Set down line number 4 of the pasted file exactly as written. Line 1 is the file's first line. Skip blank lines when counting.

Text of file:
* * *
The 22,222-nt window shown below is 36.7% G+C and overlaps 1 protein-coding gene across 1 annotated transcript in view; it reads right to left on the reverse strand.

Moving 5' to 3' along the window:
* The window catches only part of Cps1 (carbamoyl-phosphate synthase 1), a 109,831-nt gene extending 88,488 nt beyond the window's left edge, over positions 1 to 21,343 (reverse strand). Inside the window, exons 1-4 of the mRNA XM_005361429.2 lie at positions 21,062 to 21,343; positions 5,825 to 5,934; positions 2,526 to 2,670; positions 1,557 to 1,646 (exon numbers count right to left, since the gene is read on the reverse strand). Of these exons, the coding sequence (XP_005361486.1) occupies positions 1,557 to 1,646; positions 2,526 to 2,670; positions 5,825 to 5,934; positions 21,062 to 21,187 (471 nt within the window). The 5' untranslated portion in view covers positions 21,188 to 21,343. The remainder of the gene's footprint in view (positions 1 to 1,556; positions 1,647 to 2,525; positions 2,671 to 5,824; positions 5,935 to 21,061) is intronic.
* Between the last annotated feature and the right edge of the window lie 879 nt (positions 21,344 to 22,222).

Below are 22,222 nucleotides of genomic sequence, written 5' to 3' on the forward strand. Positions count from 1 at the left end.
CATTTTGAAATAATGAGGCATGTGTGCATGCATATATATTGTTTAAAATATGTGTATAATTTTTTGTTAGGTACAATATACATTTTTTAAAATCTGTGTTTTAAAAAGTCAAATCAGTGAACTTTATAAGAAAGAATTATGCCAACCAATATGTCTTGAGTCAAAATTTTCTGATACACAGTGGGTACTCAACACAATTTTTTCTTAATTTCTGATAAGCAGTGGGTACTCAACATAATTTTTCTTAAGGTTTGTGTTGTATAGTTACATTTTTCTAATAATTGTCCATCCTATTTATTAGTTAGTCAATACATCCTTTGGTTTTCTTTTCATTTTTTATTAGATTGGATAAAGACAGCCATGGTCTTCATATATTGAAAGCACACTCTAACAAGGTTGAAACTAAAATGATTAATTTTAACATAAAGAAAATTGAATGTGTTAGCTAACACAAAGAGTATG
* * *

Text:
* Between the last annotated feature and the right edge of the window lie 879 nt (positions 21,344 to 22,222).